Hello, OnPolitics readers! Amy with today's best stories in Washington.
For decades, Democrats have been seen as the "party of education," winning the trust of a majority of voters on issues related to public schools and how to pay for them.
However, at various points in history, Republicans have also intervened in educational matters, including complaining about the state of public schools and creating policies regarding charter schools and vouchers for private schools to compete with traditional public education.
How the IDP became stronger in education: Parents. The lack of consensus created an opportunity for Republicans, who were more proactive in using their fears about curriculum and education standards to engage parents.
Republicans are proactive in reaching out to parents as partisanship around education issues grows.
Conservatives participated in campaigns focused on critical race theory and won seats on several school boards.
Another wave of petitions is grappling with the same issues this cycle, some of which are aimed at LGBTQ+ education and school library content.
A summer poll of likely voters in 62 congressional battleground states shows Republicans leading Democrats in education.
Full View: Check out this chart of the full evolution of education policy in American politics.
Poll: Voters expect traffic jams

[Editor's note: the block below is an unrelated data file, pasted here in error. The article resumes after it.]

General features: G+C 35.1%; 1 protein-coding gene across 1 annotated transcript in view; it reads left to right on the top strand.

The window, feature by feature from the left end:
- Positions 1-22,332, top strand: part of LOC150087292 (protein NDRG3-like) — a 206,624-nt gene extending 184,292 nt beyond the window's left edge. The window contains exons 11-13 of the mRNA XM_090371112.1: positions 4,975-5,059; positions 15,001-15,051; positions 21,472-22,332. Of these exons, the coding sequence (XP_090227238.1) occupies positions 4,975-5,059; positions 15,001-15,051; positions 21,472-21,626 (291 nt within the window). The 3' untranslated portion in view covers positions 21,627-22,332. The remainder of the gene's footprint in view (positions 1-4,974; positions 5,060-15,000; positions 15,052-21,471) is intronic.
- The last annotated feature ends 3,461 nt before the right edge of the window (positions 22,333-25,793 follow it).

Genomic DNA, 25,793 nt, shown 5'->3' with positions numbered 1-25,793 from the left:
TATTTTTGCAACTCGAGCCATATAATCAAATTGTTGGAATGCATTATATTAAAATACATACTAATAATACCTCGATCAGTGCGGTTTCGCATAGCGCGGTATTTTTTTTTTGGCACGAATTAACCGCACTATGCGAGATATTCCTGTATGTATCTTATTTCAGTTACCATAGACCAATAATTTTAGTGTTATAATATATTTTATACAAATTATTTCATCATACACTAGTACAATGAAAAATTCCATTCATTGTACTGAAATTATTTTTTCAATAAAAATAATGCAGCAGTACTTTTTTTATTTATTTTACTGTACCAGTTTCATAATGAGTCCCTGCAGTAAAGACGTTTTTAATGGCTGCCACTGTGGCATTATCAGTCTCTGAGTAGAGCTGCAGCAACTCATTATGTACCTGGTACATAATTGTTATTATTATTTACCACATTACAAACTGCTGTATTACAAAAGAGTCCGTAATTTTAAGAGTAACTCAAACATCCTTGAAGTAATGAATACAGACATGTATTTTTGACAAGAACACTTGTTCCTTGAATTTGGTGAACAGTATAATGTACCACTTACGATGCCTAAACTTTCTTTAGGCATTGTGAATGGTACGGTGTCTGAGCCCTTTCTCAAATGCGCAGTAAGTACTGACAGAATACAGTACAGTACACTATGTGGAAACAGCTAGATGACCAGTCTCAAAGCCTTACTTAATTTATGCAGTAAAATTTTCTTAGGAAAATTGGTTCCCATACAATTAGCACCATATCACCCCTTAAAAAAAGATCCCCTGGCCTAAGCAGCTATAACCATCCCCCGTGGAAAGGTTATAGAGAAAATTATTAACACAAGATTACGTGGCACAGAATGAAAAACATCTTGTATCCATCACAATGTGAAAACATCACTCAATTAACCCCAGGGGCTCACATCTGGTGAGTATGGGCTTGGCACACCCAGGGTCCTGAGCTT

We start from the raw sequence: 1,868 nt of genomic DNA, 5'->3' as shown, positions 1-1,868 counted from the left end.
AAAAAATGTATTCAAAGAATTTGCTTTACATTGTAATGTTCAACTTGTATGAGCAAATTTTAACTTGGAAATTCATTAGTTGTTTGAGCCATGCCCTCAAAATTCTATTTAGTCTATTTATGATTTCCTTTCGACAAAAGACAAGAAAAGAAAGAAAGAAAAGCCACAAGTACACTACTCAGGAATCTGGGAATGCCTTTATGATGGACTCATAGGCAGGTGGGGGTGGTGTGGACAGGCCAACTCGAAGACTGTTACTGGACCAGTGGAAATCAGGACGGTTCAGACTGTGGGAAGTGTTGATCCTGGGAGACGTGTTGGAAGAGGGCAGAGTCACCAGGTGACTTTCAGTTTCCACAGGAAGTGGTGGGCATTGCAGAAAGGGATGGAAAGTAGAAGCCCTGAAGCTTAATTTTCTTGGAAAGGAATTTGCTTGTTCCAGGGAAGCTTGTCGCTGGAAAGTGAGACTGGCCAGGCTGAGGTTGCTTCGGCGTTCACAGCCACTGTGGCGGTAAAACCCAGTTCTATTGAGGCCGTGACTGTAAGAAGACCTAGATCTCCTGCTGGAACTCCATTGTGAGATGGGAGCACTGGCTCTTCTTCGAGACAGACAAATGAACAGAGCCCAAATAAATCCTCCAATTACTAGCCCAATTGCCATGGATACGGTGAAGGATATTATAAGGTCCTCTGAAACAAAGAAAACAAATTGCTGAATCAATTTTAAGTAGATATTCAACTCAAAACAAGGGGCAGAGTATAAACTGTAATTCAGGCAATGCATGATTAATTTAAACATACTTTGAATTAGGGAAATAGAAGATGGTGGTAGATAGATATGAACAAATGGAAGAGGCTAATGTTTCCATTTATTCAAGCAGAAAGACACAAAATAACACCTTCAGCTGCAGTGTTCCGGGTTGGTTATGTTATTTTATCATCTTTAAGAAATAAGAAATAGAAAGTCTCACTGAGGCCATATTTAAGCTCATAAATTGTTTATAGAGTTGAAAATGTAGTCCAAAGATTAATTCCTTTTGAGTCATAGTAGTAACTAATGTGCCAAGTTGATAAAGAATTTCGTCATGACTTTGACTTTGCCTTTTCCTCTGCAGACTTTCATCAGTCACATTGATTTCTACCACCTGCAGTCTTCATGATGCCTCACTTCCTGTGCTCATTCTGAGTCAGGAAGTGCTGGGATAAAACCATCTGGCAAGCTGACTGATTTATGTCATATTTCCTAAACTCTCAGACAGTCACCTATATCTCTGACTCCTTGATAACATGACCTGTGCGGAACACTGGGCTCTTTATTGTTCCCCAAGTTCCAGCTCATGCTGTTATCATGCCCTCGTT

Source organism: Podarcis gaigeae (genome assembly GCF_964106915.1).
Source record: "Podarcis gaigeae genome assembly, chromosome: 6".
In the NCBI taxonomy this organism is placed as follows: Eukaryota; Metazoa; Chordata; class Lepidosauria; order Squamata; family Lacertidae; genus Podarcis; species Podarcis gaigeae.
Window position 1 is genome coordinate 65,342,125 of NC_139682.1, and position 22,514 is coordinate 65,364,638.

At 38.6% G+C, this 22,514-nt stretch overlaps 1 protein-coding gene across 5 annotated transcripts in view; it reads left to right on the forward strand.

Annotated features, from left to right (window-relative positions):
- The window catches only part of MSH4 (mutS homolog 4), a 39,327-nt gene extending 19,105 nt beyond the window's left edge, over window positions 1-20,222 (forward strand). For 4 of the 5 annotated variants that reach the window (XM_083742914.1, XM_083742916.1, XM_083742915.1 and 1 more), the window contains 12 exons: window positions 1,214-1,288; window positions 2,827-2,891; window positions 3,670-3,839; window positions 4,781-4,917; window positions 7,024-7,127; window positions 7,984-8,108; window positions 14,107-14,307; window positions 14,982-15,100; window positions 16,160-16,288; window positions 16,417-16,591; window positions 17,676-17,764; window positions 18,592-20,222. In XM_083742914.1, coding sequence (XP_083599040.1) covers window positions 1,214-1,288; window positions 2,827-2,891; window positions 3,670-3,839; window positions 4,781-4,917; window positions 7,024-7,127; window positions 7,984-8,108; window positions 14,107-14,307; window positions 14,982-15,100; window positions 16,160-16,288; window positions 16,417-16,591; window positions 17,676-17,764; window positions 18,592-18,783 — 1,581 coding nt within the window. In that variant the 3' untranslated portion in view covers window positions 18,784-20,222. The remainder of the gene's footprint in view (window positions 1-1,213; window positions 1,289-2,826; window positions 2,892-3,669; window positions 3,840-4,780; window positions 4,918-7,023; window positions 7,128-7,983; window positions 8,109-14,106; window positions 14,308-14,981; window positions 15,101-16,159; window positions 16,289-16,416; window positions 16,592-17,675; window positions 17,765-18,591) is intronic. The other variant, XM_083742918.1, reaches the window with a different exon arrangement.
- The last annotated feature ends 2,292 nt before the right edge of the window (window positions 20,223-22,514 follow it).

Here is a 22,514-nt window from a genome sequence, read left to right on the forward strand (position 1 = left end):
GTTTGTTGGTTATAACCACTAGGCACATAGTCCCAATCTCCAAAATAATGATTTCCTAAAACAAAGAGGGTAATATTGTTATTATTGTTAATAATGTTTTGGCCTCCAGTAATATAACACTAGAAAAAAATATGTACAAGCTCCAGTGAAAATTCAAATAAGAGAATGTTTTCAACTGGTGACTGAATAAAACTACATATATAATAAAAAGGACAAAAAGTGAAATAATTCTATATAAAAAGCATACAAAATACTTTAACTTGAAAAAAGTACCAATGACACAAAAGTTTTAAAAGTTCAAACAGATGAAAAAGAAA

Voters have low expectations of what Republicans will do if they win a majority in the House of Representatives in November's elections, according to a new USA Today/Suffolk University poll.
Four in 10, 42%, predict that "more partisanship would accomplish nothing" if power were shared between a GOP-controlled House of Representatives and a Democratic president. Only 19% said the situation would dictate more bipartisanship.
The poll also found voters think the GOP-controlled House will investigate Hunter Biden. | Other survey results.
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China tries to influence US voters: FBI and Homeland Security say upcoming elections are safe from foreign governments But disinformation and disinformation from China aims to disenfranchise voters and destroy confidence in the democratic process.
White House Chief of Staff Announces: Ron Klein was warned about violating the Hatch Act when he retweeted biased political messages from a government account.
Investigation continues: New Jersey Senator Bob Menendez faces a new federal investigation. The chairman of the Senate's Foreign Relations Committee was investigated for corruption 5 years ago.
The United States has a working-age mortality problem : Americans die younger than people in other high-income countries. While many blame drug overdoses, suicide rates and poor health habits, a new study suggests that politicians may play a bigger role than previously thought. To learn more about the reason for this connection, read the full story here.
This article originally appeared in USA Today: How education policy has changed over time in American politics